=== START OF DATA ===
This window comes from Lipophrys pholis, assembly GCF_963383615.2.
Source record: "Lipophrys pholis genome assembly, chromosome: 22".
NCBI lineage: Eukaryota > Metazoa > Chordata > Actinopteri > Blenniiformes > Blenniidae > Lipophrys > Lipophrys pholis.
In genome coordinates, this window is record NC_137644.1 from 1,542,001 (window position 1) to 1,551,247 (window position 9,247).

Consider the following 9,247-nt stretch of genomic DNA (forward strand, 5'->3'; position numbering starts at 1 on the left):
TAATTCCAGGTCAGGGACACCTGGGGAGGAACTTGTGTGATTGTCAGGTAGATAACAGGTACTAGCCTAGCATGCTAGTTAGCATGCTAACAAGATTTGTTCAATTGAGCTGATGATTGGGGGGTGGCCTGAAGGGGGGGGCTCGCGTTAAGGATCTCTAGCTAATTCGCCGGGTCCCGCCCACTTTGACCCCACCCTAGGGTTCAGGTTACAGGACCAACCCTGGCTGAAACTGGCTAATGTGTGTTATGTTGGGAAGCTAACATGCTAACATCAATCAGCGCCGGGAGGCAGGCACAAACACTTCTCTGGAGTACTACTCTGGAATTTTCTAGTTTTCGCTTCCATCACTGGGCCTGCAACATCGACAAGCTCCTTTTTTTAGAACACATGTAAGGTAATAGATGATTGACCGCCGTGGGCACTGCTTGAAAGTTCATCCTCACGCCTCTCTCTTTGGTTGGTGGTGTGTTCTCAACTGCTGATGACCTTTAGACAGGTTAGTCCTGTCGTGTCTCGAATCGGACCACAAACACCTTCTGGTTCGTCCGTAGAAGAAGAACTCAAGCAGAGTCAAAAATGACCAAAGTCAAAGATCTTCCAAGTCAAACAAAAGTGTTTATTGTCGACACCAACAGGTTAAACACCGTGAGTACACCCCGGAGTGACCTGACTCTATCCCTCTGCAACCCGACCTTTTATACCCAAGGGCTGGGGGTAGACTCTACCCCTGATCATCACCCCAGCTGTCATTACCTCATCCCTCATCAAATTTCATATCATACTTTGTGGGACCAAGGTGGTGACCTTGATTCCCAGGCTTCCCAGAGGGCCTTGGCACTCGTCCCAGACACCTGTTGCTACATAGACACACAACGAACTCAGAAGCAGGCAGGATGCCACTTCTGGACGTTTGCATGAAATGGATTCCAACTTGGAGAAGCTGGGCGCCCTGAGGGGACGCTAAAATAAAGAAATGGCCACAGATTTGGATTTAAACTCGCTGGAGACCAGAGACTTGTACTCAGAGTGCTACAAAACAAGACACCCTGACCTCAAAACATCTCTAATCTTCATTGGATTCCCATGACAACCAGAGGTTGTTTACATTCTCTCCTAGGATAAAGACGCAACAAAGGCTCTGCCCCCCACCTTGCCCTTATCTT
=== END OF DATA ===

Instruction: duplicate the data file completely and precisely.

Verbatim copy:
This window comes from Lipophrys pholis, assembly GCF_963383615.2.
Source record: "Lipophrys pholis genome assembly, chromosome: 22".
NCBI lineage: Eukaryota > Metazoa > Chordata > Actinopteri > Blenniiformes > Blenniidae > Lipophrys > Lipophrys pholis.
In genome coordinates, this window is record NC_137644.1 from 1,542,001 (window position 1) to 1,551,247 (window position 9,247).

Consider the following 9,247-nt stretch of genomic DNA (forward strand, 5'->3'; position numbering starts at 1 on the left):
TAATTCCAGGTCAGGGACACCTGGGGAGGAACTTGTGTGATTGTCAGGTAGATAACAGGTACTAGCCTAGCATGCTAGTTAGCATGCTAACAAGATTTGTTCAATTGAGCTGATGATTGGGGGGTGGCCTGAAGGGGGGGGCTCGCGTTAAGGATCTCTAGCTAATTCGCCGGGTCCCGCCCACTTTGACCCCACCCTAGGGTTCAGGTTACAGGACCAACCCTGGCTGAAACTGGCTAATGTGTGTTATGTTGGGAAGCTAACATGCTAACATCAATCAGCGCCGGGAGGCAGGCACAAACACTTCTCTGGAGTACTACTCTGGAATTTTCTAGTTTTCGCTTCCATCACTGGGCCTGCAACATCGACAAGCTCCTTTTTTTAGAACACATGTAAGGTAATAGATGATTGACCGCCGTGGGCACTGCTTGAAAGTTCATCCTCACGCCTCTCTCTTTGGTTGGTGGTGTGTTCTCAACTGCTGATGACCTTTAGACAGGTTAGTCCTGTCGTGTCTCGAATCGGACCACAAACACCTTCTGGTTCGTCCGTAGAAGAAGAACTCAAGCAGAGTCAAAAATGACCAAAGTCAAAGATCTTCCAAGTCAAACAAAAGTGTTTATTGTCGACACCAACAGGTTAAACACCGTGAGTACACCCCGGAGTGACCTGACTCTATCCCTCTGCAACCCGACCTTTTATACCCAAGGGCTGGGGGTAGACTCTACCCCTGATCATCACCCCAGCTGTCATTACCTCATCCCTCATCAAATTTCATATCATACTTTGTGGGACCAAGGTGGTGACCTTGATTCCCAGGCTTCCCAGAGGGCCTTGGCACTCGTCCCAGACACCTGTTGCTACATAGACACACAACGAACTCAGAAGCAGGCAGGATGCCACTTCTGGACGTTTGCATGAAATGGATTCCAACTTGGAGAAGCTGGGCGCCCTGAGGGGACGCTAAAATAAAGAAATGGCCACAGATTTGGATTTAAACTCGCTGGAGACCAGAGACTTGTACTCAGAGTGCTACAAAACAAGACACCCTGACCTCAAAACATCTCTAATCTTCATTGGATTCCCATGACAACCAGAGGTTGTTTACATTCTCTCCTAGGATAAAGACGCAACAAAGGCTCTGCCCCCCACCTTGCCCTTATCTT